Oneyada Thai Cafe
Time Out says
The most interesting breakfast you’ll find north of the river
Victoria Street is better known for its countless, old-school Vietnamese restaurants, but on the Hoddle Street corner where it is still classified as Abbotsford, you’ll find the tastiest pocket of Thai restaurants without having to jump on a train for 45 minutes. You’ve got Tom Toon Thai Noodle Cafe, an unassuming Isaan restaurant dishing up more than just a bowl of noodles, Jinda around the corner, and next to it, the Thai supermarket Talad Thai, which you can drop into for a kilo bag of chillies or a tiny bag of fresh banana fritters. Set amid all of these is Oneyada Thai Cafe, the laid-back breakfast counterpart to the juggernaut that is Jinda.
The café is cute. Not cute in the way that you would describe your niece or nephew’s first drawing in preschool, but cute in the way where the charming, 20-seater transports you to the open-air, brick-and-mortar eateries in Bangkok with its green accents, wicker chairs, wooden cabinetry and artworks, but maintains Melburnian creature comforts by keeping the elements out with glass frontage, a door, padded seating and very friendly table service.
As with any café, you have your subset of young ladies gossiping, who sit huddled over one slice of cake and a latte per person, only here, the cake here is the multi-layered Thai crepe cake sandwiched together with pastry cream and topped with a milk tea, pandan or coconut-flavoured jam. Couples dropping in for a hangover cure of wonton soup are also a regular sight, as are the single-diner professional workers who have their regular orders of fried rice or noodles delivered to their table without uttering a word.
You won’t find lazy riffs off Western breakfast items claiming that a squeeze of lime, a garnish of coriander or a drizzle of chili oil turns a plate of eggs into a ‘Thai-flavoured dish’. Instead, you’ll receive inventive fusion breakfasts like the kai toon tom yum: a firm, chawanmushi-like steamed egg custard with spinach, topped with a lively tom yum broth containing mushrooms and bouncy prawns. Or try the kai gra ta: Isaan-style baked eggs with a trio of pork in the form of sauteed mince, cocktail sausages and the sweeter Chinese sausage.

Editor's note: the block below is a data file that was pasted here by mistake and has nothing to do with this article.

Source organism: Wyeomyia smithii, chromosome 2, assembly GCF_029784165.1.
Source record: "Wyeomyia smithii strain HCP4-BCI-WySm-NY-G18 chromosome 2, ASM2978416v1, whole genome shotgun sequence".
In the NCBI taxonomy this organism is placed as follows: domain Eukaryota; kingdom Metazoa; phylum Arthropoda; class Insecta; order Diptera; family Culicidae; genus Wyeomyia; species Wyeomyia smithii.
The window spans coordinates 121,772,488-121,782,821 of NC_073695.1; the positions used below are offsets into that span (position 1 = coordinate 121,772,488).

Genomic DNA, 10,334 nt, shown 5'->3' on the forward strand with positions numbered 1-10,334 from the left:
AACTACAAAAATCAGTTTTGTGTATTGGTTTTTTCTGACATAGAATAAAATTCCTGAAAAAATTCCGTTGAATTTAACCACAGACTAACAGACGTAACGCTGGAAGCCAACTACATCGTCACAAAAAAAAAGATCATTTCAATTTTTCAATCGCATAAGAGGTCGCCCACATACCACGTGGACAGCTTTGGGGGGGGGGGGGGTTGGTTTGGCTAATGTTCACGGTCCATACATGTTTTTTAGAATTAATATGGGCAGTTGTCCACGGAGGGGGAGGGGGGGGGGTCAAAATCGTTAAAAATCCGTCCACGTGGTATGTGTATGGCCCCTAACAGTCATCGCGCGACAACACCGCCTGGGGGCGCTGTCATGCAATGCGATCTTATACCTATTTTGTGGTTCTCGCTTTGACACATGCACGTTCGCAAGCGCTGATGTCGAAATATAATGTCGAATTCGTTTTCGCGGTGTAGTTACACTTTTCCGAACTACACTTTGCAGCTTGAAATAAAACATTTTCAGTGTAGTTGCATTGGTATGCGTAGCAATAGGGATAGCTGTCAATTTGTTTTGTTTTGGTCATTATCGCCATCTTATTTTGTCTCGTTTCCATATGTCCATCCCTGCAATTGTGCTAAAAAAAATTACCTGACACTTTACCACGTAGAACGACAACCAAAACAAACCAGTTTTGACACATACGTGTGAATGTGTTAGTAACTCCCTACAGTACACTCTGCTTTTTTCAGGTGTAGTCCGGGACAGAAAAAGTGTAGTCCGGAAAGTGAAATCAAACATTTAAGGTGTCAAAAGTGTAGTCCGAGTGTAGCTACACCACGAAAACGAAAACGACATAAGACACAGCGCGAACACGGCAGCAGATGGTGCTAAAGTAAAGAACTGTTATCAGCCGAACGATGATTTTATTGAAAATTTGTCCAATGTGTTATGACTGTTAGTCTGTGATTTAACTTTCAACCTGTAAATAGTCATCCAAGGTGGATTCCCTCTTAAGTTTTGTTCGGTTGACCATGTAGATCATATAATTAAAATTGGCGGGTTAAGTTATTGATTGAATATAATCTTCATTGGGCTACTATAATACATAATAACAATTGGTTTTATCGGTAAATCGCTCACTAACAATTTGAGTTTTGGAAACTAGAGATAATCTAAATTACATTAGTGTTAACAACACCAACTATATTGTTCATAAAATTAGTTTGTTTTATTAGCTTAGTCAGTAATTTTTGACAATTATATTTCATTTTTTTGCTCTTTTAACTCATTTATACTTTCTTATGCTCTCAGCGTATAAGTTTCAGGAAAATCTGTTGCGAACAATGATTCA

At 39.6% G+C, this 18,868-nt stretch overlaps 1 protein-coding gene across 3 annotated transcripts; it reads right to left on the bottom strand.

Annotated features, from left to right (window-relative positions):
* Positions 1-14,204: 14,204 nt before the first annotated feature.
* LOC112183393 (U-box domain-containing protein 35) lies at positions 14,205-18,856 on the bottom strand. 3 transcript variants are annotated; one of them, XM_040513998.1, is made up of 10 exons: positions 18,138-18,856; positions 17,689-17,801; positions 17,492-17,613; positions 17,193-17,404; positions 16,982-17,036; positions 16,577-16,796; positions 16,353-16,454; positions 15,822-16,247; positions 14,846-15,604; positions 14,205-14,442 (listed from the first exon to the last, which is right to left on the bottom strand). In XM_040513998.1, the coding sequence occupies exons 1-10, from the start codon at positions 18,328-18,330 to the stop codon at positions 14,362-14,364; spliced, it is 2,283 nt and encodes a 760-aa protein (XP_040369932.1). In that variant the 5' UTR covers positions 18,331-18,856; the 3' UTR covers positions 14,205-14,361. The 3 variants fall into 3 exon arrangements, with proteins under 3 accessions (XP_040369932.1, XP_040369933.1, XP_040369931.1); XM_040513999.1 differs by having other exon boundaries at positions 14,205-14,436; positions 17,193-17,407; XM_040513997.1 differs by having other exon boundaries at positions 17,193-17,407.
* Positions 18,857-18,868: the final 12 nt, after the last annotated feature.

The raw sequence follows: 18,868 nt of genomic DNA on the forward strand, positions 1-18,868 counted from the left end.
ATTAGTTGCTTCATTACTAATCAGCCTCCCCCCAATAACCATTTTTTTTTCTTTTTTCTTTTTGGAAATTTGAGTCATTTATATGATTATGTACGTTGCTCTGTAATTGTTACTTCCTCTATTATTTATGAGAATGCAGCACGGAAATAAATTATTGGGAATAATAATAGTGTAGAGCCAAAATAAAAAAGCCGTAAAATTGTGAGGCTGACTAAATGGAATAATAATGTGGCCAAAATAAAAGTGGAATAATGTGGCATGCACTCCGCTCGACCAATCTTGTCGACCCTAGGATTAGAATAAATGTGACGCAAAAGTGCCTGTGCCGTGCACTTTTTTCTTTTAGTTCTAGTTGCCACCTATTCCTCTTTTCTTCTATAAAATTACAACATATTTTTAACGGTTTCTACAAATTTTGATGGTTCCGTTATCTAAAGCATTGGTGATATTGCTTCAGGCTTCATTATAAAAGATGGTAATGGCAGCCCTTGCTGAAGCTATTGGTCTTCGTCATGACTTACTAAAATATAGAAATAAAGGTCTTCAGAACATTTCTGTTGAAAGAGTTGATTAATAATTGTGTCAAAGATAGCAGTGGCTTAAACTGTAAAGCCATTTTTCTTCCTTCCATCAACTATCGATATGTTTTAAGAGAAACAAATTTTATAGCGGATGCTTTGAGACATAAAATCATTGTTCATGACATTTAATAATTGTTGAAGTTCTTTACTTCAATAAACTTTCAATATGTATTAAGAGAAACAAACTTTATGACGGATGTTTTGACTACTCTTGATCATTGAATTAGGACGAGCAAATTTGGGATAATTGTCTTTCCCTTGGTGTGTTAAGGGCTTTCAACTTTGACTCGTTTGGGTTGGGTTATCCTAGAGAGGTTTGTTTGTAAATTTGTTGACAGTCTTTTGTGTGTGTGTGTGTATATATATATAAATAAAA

On the more traditional side, the guay jub yuan should be on everyone’s eat list; a molten-hot bowl of starchy, glutinous rice noodles in a clean but complex peppery pork broth with generous chunks of soft-cooked pork cartilage, pork meatballs and slices of pork loaf. Fried garlic and shallot chips come on the side, as well as a condiment caddy filled with crushed dried chillies, fresh chillies in vinegar, fish sauce and very fiery chilli oil that we urge you use with caution. The khao soi is less successful, but we should have known, as it is a northern Thai dish being prepared by a southern Thai crew. This version sits in a creamy, mild yellow curry that is neither here nor there, barely punctuated by the very gently pickled mustard greens or refreshed by the slices of red onion. A squeeze of lime is needed, but it doesn’t help it along. The use of thin egg noodles rather than flat egg noodles, which usually contribute to the slurpability of the original dish, is a misstep. In this case, the noodles sit as a tightly bound claggy mess in a shallow bowl topped with a chopstick-tender, braised chicken drumstick.
The rod fai fried rice is a great example of the humble and ubiquitous dish, where tender slices of pork are stir-fried in a textbook-perfect fried rice. Grains remain individual but not greasy while coated in a sweet, sticky, dark soy, and the dish is broken up with wilted leaves of Chinese broccoli and topped with a crispy fried egg. Lime is offered on the side to add some brightness to the dish, but it isn’t necessary.
Oneyada Thai Cafe sits in a strange corner of the world that doesn’t exactly scream ‘relaxing-traffic-free-brunch-vibes’, but the food is exciting enough to bring a steady stream of regulars in to deviate from the standard bowls of muesli, plates of eggs or mountains of abused avocado in the trendier parts of town. Get on it.